If you are a Counter-Strike gamer, then beware, because 39% of all existing Counter-Strike 1.6 game servers available online are malicious that have been set-up to remotely hack gamers’ computers.
A team of cybersecurity researchers at Dr. Web has disclosed that an attacker has been using malicious gaming servers to silently compromise computers of Counter-Strike gamers worldwide by exploiting zero-day vulnerabilities in the game client.
According to the researchers, Counter-Strike 1.6, a popular game that’s almost two decades old, contains unpatched multiple remote code execution (RCE) vulnerabilities in its client software that let attackers execute arbitrary code on the gamer’s computer as soon as they connect to a malicious server, without requiring any further interaction from the gamers.
It turned out that a Russian gaming server developer, nicknamed ‘Belonard,’ has been exploiting these vulnerabilities in the wild to promote his business and create a botnet of compromised gamers’ systems by infecting them with a custom Trojan.
Dubbed Belonard, the Trojan named after its developer has been designed to gain persistence, replace the list of available game servers in the vulnerable game client installed on the infected systems, and create proxies to further spread the Trojan.
Besides this, the rogue developer is also distributing a modified or pirated version of the game client via his website that is already infected with the Belonard Trojan.
One of the 11 components of the Trojan acts as a protector of the malicious client that “filters requests, files, and commands received from other game servers and transfers data about attempted changes to the client to the Trojan developer’s server.”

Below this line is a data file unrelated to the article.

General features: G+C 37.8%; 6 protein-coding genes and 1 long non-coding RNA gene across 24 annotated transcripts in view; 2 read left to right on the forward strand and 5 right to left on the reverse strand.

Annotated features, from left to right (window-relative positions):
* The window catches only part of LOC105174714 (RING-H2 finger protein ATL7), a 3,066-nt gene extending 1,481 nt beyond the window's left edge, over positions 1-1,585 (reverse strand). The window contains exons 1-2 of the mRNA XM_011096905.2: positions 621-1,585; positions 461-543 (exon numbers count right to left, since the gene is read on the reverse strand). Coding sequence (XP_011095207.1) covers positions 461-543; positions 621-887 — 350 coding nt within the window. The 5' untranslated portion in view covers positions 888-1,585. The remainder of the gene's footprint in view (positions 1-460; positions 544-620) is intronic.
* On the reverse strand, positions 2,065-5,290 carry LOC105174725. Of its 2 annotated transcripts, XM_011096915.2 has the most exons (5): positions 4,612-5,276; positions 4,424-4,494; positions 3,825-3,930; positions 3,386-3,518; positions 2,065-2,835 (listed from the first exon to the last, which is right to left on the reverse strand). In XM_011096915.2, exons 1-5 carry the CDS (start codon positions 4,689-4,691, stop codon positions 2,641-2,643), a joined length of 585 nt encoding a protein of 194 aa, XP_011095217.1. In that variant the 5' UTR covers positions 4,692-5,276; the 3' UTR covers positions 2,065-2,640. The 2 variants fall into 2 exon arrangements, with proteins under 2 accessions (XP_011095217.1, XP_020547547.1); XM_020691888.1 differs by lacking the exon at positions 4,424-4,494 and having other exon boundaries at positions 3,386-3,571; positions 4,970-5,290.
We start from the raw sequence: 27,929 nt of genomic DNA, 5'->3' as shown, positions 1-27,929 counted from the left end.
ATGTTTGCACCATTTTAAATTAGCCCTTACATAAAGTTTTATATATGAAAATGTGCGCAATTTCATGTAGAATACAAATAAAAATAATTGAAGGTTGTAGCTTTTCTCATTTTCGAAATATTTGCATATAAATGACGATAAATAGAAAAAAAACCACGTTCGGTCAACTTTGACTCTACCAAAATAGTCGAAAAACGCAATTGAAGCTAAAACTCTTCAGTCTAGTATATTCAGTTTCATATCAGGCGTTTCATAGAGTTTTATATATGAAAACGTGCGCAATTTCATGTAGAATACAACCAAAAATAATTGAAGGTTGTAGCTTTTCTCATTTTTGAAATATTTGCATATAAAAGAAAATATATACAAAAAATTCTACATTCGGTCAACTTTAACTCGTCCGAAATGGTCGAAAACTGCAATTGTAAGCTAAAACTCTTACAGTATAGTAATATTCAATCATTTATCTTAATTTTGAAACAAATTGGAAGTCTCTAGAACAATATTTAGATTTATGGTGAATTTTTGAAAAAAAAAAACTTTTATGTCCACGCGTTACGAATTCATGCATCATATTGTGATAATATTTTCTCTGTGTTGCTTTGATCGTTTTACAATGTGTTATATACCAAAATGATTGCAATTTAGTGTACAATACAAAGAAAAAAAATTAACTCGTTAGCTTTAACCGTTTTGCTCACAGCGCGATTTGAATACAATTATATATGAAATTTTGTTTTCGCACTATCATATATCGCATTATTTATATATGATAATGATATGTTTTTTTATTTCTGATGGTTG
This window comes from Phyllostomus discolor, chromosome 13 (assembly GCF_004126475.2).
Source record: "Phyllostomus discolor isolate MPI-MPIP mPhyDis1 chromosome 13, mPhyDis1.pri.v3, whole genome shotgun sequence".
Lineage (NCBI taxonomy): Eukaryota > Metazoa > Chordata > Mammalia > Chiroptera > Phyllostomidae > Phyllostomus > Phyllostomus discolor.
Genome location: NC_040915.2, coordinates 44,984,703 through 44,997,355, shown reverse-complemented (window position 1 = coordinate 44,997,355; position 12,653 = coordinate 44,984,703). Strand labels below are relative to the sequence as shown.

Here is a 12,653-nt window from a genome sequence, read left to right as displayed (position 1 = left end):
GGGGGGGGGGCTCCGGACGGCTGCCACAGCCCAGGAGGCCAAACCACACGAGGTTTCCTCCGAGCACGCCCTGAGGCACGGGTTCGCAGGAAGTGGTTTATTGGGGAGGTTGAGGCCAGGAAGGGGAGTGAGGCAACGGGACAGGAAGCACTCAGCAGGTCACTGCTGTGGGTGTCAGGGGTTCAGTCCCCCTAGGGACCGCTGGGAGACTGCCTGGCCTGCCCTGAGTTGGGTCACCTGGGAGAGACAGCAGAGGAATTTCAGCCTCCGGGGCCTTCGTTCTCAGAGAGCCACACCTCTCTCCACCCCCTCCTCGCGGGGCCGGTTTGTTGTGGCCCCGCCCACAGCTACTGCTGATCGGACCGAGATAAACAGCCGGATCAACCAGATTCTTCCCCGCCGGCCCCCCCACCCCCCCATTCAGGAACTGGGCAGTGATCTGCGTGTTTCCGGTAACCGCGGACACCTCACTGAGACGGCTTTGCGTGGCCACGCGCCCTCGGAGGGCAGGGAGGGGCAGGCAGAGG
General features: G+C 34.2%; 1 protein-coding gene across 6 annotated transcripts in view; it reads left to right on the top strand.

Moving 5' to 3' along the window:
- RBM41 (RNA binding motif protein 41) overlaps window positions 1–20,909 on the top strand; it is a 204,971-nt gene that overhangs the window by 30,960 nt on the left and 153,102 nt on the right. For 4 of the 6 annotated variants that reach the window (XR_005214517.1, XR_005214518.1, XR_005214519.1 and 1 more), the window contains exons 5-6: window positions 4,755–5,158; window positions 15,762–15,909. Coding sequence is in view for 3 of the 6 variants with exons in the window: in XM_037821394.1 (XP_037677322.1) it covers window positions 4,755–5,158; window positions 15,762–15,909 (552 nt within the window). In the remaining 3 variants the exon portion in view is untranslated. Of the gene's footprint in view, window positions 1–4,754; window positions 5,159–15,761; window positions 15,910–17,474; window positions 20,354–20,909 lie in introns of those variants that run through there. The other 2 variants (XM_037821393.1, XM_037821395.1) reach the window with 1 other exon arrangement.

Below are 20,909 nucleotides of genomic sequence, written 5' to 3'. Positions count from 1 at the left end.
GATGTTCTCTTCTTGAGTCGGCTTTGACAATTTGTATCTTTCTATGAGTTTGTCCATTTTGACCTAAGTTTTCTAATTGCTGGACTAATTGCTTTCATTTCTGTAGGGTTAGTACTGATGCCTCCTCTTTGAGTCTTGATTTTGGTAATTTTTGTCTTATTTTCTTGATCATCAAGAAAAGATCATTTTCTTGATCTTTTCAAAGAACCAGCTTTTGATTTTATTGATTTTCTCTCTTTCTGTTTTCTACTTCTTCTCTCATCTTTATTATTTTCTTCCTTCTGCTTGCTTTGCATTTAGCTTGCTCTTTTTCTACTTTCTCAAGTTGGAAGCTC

Here’s the attack flow diagram demonstrating how Belonard works and infects gamers computers:
The malware also registers created proxy game servers with the Steam API and uses encryption to store data on the system and to communicate with its remote command-and-control server.
“According to our analysts, out of some 5,000 servers available from the official Steam client, 1,951 were created by the Belonard Trojan,” the researchers say.
“This is 39% of all game servers. A network of this scale allowed the Trojan’s developer to promote other servers for money, adding them to lists of available servers in infected game clients.”
Researchers have already reported the vulnerabilities to the Valve Corporation, developer of the Counter-Strike 1.6 game.
Additionally, Dr. Web researchers also reported malicious domain names used by the malware developer to the Russian web registrar, who then suspend multiple domains in an attempt to take down the botnet.
However, taking down a few domains would not stop attackers from setting up more malicious servers unless the Counter-Strike developers patch the reported remote code execution vulnerabilities in its gaming software.